Anyone else freaking out about the potential for an avian flu pandemic? Seems like that's all I've been hearing about lately and, between what's been in the newspapers and the people I've been speaking with for the December cover story of Medical Meetings magazine (all about disaster-prep training for physicians and healthcare workers), I am on a high-red freak alert. Even though I know the scientific reality behind all the hype, I still hesitated before scarfing some chicken last night.
Then I read this on The Onion (a satire site): Study Reveals Pittsburgh Unprepared For Full-Scale Zombie Attack. OK, they're right. Time to stop getting crazy and start getting a grip on ourselves and do what we reasonably can do to hunker down for the next big thing. But we really do need to do what we can--it's easy to feel sorry for Katrina victims if we don't live on the Gulf Coast (and now Wilma's gearing up to do her worst, wherever she lands), but the dam in Taunton, Mass., has been threatening to blow right here in Massachusetts, and our neighbors in New Hampshire, Western Mass., and elsewhere in the Northeast have already been flooded out of house and home. Anything could happen, anywhere, any time.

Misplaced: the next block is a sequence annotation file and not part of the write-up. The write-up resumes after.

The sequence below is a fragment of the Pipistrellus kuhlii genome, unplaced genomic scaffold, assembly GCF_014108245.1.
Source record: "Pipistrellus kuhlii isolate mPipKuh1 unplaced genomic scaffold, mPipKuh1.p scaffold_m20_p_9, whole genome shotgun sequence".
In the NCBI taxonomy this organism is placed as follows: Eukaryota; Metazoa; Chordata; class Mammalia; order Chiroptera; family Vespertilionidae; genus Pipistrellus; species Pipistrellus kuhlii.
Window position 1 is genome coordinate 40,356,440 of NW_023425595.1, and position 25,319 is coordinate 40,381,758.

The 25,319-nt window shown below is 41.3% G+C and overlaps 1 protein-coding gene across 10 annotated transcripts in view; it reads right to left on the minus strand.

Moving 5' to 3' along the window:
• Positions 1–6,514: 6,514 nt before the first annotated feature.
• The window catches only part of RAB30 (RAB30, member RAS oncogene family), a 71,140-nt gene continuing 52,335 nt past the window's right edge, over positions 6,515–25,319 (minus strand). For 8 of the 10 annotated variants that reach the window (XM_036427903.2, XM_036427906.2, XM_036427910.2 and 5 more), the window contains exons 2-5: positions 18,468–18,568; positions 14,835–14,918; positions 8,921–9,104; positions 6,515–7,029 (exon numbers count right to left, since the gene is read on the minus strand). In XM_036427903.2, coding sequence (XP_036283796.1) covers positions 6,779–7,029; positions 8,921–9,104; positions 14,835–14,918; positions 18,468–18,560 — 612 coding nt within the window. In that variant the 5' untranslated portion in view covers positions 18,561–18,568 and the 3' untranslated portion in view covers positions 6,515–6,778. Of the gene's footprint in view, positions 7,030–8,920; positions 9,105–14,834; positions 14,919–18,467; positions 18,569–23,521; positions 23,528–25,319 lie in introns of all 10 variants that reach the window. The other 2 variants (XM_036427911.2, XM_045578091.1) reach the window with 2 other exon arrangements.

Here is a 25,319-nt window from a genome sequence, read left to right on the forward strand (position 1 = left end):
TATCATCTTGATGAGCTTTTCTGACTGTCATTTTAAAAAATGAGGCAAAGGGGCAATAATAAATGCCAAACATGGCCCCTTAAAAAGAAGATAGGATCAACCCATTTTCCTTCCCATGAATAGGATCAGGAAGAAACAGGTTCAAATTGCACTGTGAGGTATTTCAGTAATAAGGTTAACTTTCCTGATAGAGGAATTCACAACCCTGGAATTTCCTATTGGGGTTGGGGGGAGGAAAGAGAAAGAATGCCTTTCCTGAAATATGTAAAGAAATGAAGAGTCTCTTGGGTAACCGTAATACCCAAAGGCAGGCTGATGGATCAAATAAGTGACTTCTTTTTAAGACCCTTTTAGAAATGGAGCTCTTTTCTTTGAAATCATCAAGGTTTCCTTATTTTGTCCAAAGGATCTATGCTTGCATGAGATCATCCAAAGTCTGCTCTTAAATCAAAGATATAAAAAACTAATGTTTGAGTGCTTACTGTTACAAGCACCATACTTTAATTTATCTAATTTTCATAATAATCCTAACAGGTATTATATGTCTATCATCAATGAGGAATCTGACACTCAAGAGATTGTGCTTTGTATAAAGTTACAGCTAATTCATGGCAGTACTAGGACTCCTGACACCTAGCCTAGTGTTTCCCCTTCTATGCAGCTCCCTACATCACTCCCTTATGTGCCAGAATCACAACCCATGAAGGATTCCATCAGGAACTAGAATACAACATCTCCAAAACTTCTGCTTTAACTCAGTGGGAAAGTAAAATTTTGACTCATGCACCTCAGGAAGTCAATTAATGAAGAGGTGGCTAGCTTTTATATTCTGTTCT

So, get your disaster kit ready, and make sure you and your family could survive for 72 hours without leaving your home (these are the two most important things we each can do to ensure our survival during a disaster, according to some experts I spoke with yesterday). And, of course, report any zombie sightings immediately.